‘Rock board’ blues
I have two snowboards in my quiver.
One is a Burton Sherlock with the reverse camber and all the bells and whistles, which I got tuned up, waxed and sharpened at the season’s promising opening.
The other is my “rock board,” a well-loved but beaten-down, 6- or 7-year-old jalopy of a High Society that hasn’t been sharpened since at least 2012 and is pocked mercilessly with scrapes, dings and a few gaping, glued-up core shots. (It also boasts a bumper sticker advertising my former employer, the other Aspen newspaper, which has caused a few grumbles around The Aspen Times office. I’ve marked it up with a circle-backslash “no” symbol, so nobody mistakes my current journalistic allegiance). It’s purely an early-season and late-season board. When I know I’m going on bumpy, rock-ridden runs, I want this one on the front lines.
The way it was snowing a month ago, I didn’t expect to be on the rock board much this winter. But as we all know, Mother Nature dried us out for a few weeks to start the season, and I was disappointed to still be riding the rock board in mid-December, slipping and spinning around on its dull edges — terrifying myself daily on the icy bits of Little Nell.
The big snow dump over the weekend made me contemplate bringing the first-string board out, but I opted to stay cautious, as most of the off-piste stuff on Aspen Mountain hadn’t opened yet, and I didn’t know what the coverage was like out there. So, the crusty ole rock board got the ride of its life Tuesday morning as I made my way down International, scouting out rumors that the dumps would be opening. The orange “closed” rope ran along Zaugg Dump and Perry’s Prowl, but where they end, two patrollers were pulling it away from Last Dollar, when it was rope drop time.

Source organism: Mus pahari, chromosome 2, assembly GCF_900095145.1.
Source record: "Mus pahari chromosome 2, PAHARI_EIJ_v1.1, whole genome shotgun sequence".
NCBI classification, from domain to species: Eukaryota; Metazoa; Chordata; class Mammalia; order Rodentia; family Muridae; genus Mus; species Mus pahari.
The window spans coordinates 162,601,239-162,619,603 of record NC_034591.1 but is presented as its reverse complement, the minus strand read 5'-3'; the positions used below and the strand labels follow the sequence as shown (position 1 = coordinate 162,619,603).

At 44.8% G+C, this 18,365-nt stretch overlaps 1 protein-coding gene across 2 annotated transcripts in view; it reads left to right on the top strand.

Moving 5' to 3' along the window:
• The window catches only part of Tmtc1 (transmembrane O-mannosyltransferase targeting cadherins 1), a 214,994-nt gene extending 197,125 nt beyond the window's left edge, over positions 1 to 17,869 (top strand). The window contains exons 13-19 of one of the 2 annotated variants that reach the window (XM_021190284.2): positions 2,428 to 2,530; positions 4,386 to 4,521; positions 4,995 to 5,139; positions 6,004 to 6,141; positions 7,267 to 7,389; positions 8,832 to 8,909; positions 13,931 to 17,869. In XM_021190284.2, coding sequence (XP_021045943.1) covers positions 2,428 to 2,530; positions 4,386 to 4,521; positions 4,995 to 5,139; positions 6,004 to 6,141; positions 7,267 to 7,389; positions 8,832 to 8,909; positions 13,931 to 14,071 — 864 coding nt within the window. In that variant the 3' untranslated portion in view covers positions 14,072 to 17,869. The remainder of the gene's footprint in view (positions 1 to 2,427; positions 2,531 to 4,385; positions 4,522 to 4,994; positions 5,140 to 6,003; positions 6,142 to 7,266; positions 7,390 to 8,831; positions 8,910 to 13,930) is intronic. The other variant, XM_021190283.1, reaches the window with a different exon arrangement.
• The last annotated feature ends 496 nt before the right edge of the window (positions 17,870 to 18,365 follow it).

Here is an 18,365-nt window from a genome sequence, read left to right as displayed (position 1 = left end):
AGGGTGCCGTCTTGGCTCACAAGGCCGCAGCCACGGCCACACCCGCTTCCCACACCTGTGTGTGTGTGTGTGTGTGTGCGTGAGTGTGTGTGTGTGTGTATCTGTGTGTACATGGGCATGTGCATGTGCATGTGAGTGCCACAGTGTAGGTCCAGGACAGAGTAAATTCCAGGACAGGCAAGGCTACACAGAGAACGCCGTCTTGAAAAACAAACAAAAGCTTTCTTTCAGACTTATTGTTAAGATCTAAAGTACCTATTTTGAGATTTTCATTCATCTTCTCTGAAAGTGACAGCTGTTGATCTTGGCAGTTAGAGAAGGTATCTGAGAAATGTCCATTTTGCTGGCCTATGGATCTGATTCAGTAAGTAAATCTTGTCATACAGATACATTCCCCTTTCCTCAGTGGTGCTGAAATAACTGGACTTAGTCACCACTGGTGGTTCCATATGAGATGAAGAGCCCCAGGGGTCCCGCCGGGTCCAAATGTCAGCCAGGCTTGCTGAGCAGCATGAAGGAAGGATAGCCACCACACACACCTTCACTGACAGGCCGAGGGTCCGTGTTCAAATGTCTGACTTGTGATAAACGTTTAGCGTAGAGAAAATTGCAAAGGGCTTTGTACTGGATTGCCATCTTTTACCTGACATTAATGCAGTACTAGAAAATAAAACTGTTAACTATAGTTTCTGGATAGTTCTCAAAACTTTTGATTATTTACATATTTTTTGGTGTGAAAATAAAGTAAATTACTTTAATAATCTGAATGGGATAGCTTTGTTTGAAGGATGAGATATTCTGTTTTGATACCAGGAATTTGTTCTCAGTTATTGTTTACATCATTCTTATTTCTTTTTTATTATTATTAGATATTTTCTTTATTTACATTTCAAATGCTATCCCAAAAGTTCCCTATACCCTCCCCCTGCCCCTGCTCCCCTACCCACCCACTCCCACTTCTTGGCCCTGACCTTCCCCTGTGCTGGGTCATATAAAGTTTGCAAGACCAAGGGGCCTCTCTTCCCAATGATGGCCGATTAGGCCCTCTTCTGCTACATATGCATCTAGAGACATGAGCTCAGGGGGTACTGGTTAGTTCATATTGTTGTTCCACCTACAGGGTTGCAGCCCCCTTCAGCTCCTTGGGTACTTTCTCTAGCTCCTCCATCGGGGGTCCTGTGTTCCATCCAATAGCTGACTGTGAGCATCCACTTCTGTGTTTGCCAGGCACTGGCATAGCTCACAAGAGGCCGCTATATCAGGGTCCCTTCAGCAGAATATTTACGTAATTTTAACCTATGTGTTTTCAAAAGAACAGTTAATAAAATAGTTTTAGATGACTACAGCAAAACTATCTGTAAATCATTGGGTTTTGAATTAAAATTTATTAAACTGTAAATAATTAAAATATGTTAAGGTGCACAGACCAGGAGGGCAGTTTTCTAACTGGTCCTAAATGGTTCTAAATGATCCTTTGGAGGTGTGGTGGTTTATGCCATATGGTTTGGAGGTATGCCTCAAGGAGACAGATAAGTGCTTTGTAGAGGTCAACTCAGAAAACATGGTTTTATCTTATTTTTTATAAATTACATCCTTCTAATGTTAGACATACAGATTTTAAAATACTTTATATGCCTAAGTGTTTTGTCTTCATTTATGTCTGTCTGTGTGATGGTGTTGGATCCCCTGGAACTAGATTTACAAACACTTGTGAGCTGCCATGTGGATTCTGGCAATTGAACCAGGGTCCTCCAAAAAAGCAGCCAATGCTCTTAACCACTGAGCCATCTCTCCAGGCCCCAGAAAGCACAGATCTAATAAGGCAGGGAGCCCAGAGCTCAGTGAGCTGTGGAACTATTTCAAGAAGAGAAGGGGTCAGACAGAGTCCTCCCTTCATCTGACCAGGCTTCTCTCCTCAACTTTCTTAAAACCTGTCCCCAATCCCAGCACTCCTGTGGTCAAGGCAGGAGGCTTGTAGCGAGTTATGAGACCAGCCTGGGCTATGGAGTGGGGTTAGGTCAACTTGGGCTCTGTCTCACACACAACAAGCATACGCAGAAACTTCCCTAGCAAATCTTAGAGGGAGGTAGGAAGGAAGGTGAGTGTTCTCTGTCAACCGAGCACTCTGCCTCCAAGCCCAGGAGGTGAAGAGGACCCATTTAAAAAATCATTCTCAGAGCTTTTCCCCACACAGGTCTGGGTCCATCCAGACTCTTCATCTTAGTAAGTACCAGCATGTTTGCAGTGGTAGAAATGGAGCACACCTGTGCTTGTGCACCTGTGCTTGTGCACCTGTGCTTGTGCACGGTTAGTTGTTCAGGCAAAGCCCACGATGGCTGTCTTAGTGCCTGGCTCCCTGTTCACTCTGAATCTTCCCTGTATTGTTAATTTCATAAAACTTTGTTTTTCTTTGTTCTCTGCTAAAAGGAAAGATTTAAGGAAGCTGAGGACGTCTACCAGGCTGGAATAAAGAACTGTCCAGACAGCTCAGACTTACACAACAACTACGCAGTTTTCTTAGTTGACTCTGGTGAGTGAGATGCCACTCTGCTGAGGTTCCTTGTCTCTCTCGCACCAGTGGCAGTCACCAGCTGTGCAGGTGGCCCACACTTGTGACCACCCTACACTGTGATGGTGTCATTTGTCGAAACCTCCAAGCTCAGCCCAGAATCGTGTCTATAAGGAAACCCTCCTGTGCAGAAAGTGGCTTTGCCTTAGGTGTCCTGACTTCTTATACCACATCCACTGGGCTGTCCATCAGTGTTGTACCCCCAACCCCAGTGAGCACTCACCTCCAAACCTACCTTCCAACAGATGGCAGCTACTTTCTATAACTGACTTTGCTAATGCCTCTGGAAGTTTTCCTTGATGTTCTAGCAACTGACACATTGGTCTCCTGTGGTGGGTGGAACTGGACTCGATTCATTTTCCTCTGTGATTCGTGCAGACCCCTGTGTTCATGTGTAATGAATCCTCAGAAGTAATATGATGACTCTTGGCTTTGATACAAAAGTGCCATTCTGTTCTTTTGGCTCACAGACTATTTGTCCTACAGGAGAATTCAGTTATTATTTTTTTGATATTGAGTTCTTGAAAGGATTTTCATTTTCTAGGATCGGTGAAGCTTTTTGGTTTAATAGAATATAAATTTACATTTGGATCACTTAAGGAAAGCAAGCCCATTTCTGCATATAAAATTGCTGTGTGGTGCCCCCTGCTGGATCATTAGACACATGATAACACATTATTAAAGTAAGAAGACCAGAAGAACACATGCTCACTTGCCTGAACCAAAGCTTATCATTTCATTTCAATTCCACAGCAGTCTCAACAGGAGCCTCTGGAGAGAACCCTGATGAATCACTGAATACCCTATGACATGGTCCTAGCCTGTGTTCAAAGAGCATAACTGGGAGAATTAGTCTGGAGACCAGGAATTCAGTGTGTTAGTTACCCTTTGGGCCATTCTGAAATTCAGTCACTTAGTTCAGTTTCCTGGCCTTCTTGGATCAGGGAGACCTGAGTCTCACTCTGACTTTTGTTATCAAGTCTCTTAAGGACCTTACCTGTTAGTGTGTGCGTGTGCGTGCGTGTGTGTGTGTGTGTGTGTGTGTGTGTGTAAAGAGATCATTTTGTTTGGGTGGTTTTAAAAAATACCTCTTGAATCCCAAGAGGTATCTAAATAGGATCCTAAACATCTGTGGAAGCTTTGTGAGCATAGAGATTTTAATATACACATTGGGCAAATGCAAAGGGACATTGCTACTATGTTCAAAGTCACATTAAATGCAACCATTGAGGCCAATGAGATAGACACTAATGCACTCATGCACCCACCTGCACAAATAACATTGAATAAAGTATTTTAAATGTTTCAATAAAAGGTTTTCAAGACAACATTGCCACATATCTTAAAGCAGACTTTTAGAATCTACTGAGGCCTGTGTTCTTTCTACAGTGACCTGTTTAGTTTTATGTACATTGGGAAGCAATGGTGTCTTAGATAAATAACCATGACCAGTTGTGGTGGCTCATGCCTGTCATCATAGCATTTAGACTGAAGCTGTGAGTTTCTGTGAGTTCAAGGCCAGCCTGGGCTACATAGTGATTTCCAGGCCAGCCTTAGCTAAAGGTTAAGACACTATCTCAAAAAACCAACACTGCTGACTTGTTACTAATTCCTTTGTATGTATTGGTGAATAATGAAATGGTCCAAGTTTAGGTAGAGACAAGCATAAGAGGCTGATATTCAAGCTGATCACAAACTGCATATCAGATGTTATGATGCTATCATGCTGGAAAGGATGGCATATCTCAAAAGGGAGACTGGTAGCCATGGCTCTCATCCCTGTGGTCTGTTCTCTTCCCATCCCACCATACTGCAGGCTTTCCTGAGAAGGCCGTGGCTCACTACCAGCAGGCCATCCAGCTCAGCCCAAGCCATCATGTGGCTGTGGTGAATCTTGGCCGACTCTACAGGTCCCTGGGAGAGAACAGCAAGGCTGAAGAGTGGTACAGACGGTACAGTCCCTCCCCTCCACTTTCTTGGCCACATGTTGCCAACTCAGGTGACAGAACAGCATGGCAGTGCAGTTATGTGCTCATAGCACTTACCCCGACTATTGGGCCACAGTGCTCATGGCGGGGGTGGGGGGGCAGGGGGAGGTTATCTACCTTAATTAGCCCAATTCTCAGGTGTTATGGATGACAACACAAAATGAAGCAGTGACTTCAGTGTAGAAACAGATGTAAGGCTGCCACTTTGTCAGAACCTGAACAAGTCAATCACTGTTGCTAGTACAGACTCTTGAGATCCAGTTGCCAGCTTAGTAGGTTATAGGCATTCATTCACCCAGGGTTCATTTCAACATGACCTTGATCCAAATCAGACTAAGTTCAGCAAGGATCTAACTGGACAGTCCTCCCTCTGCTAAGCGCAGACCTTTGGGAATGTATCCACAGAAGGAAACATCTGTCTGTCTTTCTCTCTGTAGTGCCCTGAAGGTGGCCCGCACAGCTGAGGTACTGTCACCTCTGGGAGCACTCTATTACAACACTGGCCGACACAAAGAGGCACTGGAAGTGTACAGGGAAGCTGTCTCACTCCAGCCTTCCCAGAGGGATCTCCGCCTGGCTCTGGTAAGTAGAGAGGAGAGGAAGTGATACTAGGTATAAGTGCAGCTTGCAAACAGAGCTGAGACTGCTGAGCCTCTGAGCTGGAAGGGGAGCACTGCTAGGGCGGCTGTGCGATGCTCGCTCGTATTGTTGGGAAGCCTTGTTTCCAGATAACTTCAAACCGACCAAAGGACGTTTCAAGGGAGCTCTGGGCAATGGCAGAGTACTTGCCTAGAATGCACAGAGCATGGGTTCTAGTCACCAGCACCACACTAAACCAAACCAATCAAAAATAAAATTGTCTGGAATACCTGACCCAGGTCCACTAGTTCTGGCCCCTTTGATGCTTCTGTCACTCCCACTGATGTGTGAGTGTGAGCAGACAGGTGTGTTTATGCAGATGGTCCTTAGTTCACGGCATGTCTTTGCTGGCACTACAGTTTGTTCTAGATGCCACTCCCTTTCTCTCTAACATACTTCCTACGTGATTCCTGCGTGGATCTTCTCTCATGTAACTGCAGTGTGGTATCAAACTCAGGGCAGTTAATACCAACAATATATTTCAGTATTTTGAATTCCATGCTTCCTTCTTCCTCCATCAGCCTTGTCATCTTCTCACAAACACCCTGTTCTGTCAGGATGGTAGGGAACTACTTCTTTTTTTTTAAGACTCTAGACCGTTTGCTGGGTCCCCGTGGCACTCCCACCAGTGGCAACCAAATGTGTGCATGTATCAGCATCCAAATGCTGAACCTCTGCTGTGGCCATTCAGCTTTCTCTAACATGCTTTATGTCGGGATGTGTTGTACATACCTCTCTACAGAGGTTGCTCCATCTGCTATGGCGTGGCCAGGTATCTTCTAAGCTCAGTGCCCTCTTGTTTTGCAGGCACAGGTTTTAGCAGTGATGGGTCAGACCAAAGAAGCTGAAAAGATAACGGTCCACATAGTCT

When I neared the patrollers, I slowed and asked, “Really?” one of them simply opened her arm wide toward Last Dollar, like a magician unveiling her reassembled assistant. I hopped in and it was steep and it was bottomless — the ride down was one of those long, transcendent, unthinking moments you get every once in a while playing in deep fresh snow with Danny Brown’s “Dip” blaring on your headphones and a beaten-to-hell snowboard strapped to your feet.
My rock-board blues were cured.
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Facing a nearly more than $700,000 shortfall in transportation funding, Upper Roaring Fork Valley elected officials decided to dip into their savings account to continue all funding commitments for a year.